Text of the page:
This table comes from SUMC’s analysis of car-share and bike-share [PDF]. We trimmed it to highlight the cars per household across the 27 cities — 25 in America and two in Canada — in SUMC’s report. The sample is meant to include different types and sizes of cities — it’s not a list of the biggest cities. And the data comes from core cities, not entire regions with the suburban belt included.
Among these 27 cities, household car ownership is lowest in New York, Washington, Boston, Philadelphia, Buffalo, San Francisco, and Toronto. Not many surprises there.
But the car ownership numbers do make for some unexpected city-to-city comparisons:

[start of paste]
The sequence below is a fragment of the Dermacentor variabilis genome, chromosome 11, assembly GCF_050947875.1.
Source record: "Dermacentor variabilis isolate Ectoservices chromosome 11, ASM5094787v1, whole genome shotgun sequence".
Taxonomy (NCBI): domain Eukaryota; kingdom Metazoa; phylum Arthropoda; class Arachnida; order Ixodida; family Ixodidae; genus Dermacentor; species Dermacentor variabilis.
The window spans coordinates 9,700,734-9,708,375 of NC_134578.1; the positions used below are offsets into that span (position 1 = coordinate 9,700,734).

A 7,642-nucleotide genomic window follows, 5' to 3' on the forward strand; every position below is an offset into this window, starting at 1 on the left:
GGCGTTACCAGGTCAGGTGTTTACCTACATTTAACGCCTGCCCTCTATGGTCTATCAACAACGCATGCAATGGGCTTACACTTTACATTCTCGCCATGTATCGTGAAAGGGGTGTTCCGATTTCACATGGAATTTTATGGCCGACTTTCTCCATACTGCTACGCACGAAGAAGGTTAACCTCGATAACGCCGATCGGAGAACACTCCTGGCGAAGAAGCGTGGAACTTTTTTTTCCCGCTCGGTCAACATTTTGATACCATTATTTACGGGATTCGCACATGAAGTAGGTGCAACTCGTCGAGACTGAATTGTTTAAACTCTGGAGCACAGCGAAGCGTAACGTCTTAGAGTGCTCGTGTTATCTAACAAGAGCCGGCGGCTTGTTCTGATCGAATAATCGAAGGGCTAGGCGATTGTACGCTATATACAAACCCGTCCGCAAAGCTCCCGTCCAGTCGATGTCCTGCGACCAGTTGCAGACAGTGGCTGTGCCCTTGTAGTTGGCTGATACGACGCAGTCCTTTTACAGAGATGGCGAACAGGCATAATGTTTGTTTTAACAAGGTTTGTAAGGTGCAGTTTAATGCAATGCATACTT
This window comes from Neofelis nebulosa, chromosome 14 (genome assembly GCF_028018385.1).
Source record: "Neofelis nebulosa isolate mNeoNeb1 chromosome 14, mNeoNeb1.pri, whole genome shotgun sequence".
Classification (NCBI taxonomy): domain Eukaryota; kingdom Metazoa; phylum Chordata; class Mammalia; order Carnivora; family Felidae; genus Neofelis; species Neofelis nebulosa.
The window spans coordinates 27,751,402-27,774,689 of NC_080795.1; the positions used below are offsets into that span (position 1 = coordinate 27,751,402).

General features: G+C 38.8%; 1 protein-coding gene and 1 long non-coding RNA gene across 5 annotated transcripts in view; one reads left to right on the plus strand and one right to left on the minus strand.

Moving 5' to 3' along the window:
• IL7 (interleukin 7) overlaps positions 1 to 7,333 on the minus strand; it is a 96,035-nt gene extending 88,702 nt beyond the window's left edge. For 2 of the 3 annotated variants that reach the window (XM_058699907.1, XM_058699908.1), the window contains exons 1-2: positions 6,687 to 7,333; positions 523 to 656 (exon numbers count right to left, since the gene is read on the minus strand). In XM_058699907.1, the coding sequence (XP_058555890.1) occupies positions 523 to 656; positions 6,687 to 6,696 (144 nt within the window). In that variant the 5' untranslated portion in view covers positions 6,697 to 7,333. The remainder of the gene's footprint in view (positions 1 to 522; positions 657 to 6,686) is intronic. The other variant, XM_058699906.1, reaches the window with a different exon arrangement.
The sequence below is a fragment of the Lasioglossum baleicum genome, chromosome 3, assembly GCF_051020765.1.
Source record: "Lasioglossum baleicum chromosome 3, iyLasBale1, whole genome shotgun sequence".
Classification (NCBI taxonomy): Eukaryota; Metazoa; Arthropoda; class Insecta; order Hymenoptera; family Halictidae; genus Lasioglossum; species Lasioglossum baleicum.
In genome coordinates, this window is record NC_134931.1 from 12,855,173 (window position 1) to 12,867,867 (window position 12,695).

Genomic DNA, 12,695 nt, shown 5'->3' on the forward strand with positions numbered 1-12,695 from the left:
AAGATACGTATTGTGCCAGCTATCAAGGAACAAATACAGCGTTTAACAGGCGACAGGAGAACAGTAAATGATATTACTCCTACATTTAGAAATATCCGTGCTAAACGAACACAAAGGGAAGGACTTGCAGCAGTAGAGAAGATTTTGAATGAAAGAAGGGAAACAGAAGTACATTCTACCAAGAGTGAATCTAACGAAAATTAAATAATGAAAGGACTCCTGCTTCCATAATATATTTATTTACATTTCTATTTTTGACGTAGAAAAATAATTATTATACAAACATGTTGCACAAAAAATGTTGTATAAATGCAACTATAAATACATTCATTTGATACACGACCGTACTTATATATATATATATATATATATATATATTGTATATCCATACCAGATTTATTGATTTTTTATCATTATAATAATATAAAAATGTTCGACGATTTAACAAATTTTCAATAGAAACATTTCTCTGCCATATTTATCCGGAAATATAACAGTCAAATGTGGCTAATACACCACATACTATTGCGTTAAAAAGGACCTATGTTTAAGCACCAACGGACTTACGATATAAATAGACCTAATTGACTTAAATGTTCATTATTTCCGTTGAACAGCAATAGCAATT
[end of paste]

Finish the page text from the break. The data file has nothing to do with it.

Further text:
- The average household in Seattle, for instance, owns more cars than the average household in notoriously sprawling Atlanta.
- Car ownership is higher in bike-friendly Boulder than in unwalkable Las Vegas.
- In Portland, households typically own more cars than in Miami, and the rate isn’t much lower than in Houston.
You can’t read too much into this one table, but it does suggest that some cities haven’t overcome car dependence as much as their reputations may suggest.
SUMC notes in its report that car ownership rates are basically a function of the strength of the transit system — the better the transit, the fewer cars people own.